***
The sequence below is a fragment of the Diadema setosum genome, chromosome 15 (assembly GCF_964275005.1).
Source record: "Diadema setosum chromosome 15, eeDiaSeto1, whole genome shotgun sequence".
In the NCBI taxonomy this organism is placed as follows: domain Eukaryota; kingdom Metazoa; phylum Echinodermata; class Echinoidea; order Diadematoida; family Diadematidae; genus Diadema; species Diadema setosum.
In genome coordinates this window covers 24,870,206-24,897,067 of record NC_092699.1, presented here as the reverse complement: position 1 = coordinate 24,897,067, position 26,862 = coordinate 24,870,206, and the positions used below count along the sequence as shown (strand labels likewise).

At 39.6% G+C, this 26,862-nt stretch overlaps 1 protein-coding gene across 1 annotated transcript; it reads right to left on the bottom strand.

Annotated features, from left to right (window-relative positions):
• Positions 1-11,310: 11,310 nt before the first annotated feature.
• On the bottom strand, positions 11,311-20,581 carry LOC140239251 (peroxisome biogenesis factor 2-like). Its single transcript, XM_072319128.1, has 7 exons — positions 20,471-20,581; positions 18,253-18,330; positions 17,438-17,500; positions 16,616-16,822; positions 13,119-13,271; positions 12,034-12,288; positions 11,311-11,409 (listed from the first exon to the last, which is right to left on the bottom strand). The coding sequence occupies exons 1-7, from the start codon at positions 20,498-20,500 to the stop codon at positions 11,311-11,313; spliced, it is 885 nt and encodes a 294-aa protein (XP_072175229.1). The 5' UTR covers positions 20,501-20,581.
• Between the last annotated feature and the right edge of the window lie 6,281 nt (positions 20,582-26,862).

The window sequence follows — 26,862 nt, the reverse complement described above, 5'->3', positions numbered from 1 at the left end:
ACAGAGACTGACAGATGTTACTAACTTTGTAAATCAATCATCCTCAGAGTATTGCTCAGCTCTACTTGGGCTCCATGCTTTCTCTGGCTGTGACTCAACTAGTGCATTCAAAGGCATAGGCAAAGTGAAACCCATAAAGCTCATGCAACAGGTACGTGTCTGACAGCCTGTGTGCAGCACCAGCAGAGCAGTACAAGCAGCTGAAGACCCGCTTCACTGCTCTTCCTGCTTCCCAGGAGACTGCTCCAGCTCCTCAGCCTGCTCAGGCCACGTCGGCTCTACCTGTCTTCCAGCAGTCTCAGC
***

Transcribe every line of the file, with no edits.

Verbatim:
The sequence below is a fragment of the Diadema setosum genome, chromosome 15 (assembly GCF_964275005.1).
Source record: "Diadema setosum chromosome 15, eeDiaSeto1, whole genome shotgun sequence".
In the NCBI taxonomy this organism is placed as follows: domain Eukaryota; kingdom Metazoa; phylum Echinodermata; class Echinoidea; order Diadematoida; family Diadematidae; genus Diadema; species Diadema setosum.
In genome coordinates this window covers 24,870,206-24,897,067 of record NC_092699.1, presented here as the reverse complement: position 1 = coordinate 24,897,067, position 26,862 = coordinate 24,870,206, and the positions used below count along the sequence as shown (strand labels likewise).

At 39.6% G+C, this 26,862-nt stretch overlaps 1 protein-coding gene across 1 annotated transcript; it reads right to left on the bottom strand.

Annotated features, from left to right (window-relative positions):
• Positions 1-11,310: 11,310 nt before the first annotated feature.
• On the bottom strand, positions 11,311-20,581 carry LOC140239251 (peroxisome biogenesis factor 2-like). Its single transcript, XM_072319128.1, has 7 exons — positions 20,471-20,581; positions 18,253-18,330; positions 17,438-17,500; positions 16,616-16,822; positions 13,119-13,271; positions 12,034-12,288; positions 11,311-11,409 (listed from the first exon to the last, which is right to left on the bottom strand). The coding sequence occupies exons 1-7, from the start codon at positions 20,498-20,500 to the stop codon at positions 11,311-11,313; spliced, it is 885 nt and encodes a 294-aa protein (XP_072175229.1). The 5' UTR covers positions 20,501-20,581.
• Between the last annotated feature and the right edge of the window lie 6,281 nt (positions 20,582-26,862).

The window sequence follows — 26,862 nt, the reverse complement described above, 5'->3', positions numbered from 1 at the left end:
ACAGAGACTGACAGATGTTACTAACTTTGTAAATCAATCATCCTCAGAGTATTGCTCAGCTCTACTTGGGCTCCATGCTTTCTCTGGCTGTGACTCAACTAGTGCATTCAAAGGCATAGGCAAAGTGAAACCCATAAAGCTCATGCAACAGGTACGTGTCTGACAGCCTGTGTGCAGCACCAGCAGAGCAGTACAAGCAGCTGAAGACCCGCTTCACTGCTCTTCCTGCTTCCCAGGAGACTGCTCCAGCTCCTCAGCCTGCTCAGGCCACGTCGGCTCTACCTGTCTTCCAGCAGTCTCAGC